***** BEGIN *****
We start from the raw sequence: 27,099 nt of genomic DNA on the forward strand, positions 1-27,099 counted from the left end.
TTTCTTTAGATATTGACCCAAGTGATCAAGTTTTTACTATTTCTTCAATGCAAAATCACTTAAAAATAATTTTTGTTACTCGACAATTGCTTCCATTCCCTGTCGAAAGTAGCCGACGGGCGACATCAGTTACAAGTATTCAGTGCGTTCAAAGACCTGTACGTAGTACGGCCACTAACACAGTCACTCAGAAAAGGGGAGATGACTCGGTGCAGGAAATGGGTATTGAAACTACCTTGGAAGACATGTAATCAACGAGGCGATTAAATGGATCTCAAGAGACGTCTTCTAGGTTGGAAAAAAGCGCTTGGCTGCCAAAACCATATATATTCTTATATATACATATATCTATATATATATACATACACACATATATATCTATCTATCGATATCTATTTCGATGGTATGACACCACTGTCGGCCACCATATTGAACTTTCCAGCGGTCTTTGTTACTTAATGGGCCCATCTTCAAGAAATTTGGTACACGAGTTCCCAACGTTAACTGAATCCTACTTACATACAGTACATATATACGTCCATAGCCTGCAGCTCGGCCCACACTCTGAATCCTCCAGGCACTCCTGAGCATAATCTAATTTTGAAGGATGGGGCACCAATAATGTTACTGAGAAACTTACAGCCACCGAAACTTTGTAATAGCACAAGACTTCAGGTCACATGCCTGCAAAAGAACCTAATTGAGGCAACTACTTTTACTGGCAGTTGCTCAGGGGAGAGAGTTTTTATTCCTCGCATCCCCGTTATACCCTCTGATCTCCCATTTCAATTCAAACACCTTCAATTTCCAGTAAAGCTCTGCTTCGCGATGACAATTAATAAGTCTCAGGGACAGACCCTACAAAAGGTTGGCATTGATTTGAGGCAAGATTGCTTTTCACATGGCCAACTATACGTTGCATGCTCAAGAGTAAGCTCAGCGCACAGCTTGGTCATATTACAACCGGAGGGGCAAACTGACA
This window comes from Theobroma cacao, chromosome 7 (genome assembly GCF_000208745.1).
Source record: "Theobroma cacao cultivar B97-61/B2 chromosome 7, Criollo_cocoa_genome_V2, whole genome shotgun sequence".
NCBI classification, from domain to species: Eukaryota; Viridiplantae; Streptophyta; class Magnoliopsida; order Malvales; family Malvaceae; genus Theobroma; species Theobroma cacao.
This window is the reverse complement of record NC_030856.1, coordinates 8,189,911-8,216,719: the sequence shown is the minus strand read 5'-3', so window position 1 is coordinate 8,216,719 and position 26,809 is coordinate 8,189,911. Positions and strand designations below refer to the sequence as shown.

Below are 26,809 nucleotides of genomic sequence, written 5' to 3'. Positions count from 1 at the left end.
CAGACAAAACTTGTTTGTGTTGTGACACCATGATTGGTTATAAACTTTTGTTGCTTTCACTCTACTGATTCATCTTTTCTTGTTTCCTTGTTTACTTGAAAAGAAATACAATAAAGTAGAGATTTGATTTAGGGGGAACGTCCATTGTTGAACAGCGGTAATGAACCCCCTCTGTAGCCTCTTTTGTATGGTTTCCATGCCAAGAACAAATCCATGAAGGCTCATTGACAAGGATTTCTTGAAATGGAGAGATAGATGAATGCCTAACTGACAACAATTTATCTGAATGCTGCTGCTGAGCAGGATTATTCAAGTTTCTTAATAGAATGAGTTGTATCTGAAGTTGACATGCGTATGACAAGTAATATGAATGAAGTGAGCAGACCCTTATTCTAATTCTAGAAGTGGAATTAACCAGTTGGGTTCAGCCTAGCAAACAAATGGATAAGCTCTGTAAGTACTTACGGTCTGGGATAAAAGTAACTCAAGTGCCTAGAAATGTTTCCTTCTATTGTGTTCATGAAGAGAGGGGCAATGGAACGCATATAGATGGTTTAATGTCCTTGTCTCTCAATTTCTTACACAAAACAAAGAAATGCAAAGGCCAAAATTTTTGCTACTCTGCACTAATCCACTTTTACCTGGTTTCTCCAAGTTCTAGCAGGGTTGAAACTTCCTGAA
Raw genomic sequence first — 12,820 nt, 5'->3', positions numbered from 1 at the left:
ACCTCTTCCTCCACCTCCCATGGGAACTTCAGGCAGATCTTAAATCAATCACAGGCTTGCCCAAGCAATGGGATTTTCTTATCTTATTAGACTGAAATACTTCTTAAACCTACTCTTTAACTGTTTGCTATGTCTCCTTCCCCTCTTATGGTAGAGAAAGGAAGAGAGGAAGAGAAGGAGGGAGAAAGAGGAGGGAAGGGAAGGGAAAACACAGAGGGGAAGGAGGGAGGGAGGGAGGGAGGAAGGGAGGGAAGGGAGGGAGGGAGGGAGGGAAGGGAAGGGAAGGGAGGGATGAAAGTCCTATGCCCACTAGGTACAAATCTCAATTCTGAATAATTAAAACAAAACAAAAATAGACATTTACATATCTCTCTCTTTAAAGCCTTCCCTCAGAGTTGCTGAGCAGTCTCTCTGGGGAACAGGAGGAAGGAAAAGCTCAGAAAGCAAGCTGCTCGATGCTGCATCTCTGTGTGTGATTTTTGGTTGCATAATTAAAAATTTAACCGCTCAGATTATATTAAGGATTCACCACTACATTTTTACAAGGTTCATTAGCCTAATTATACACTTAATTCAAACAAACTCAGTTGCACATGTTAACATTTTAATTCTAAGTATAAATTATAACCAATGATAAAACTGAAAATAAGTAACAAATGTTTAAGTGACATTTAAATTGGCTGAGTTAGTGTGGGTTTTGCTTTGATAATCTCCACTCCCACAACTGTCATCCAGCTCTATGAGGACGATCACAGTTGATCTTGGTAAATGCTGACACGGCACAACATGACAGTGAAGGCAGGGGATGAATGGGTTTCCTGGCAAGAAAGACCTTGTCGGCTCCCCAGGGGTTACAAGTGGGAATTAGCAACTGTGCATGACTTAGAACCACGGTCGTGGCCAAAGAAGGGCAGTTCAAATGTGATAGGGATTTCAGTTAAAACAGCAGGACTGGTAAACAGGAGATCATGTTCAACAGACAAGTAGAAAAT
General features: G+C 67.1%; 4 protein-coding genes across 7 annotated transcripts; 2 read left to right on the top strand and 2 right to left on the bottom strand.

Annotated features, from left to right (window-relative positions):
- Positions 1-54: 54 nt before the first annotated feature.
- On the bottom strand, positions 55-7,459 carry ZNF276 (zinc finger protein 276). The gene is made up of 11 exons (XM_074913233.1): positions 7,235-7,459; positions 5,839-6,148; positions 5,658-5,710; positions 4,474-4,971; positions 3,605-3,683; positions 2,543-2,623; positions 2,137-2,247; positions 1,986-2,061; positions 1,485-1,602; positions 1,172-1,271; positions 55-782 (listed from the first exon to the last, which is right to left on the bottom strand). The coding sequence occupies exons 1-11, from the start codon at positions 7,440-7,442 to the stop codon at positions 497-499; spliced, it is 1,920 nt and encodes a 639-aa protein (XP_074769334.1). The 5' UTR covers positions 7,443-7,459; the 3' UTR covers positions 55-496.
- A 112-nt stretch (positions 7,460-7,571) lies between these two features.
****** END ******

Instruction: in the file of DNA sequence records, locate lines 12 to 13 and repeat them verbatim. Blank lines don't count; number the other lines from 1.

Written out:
Annotated features, from left to right (window-relative positions):
- Positions 1-54: 54 nt before the first annotated feature.